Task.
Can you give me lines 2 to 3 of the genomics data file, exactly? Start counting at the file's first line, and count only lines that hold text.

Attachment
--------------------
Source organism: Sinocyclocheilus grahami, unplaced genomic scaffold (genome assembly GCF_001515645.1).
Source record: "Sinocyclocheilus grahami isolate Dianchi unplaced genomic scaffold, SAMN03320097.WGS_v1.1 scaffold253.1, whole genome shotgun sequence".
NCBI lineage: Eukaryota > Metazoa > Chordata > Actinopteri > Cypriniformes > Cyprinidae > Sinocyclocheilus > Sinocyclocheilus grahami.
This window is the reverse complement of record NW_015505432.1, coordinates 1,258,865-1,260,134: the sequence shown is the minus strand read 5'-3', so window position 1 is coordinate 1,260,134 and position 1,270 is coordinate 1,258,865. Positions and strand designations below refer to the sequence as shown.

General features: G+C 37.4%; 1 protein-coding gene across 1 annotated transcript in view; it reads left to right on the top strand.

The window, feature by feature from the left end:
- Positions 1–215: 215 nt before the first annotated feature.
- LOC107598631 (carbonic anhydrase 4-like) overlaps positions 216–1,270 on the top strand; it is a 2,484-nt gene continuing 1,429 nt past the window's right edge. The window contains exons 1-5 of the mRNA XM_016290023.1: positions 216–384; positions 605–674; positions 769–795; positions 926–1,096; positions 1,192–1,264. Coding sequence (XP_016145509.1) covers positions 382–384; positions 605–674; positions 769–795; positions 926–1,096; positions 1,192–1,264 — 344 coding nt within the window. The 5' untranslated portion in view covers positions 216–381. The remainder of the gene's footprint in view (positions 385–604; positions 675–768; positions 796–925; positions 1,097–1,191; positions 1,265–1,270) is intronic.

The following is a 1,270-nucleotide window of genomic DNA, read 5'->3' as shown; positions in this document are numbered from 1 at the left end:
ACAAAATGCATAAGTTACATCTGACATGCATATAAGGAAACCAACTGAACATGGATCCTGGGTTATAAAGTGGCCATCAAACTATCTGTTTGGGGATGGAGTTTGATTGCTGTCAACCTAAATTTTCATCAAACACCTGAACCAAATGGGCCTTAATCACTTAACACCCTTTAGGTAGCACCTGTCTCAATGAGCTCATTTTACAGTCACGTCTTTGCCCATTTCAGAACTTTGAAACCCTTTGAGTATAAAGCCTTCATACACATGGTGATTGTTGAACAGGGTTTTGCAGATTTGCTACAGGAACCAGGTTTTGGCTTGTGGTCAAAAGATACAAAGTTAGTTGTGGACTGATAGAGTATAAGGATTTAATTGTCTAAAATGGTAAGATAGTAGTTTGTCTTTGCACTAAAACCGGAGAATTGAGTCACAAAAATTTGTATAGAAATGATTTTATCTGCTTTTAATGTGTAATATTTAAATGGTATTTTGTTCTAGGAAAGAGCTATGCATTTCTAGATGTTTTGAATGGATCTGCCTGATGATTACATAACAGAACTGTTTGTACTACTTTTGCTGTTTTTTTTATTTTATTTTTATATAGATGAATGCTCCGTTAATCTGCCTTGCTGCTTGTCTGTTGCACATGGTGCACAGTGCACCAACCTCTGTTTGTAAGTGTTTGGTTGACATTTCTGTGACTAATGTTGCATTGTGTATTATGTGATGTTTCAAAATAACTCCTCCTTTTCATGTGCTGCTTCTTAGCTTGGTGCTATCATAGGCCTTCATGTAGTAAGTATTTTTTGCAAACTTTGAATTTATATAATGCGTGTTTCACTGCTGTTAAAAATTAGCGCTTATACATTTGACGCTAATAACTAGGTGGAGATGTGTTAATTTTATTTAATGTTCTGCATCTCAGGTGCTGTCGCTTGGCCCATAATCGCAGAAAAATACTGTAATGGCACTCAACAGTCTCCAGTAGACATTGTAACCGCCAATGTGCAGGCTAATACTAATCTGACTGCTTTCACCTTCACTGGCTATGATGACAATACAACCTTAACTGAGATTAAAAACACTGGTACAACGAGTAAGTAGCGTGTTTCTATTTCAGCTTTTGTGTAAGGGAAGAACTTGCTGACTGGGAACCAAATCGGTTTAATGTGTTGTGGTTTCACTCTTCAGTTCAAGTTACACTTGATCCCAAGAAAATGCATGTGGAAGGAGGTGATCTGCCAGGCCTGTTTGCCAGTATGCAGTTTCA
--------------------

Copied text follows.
Source record: "Sinocyclocheilus grahami isolate Dianchi unplaced genomic scaffold, SAMN03320097.WGS_v1.1 scaffold253.1, whole genome shotgun sequence".
NCBI lineage: Eukaryota > Metazoa > Chordata > Actinopteri > Cypriniformes > Cyprinidae > Sinocyclocheilus > Sinocyclocheilus grahami.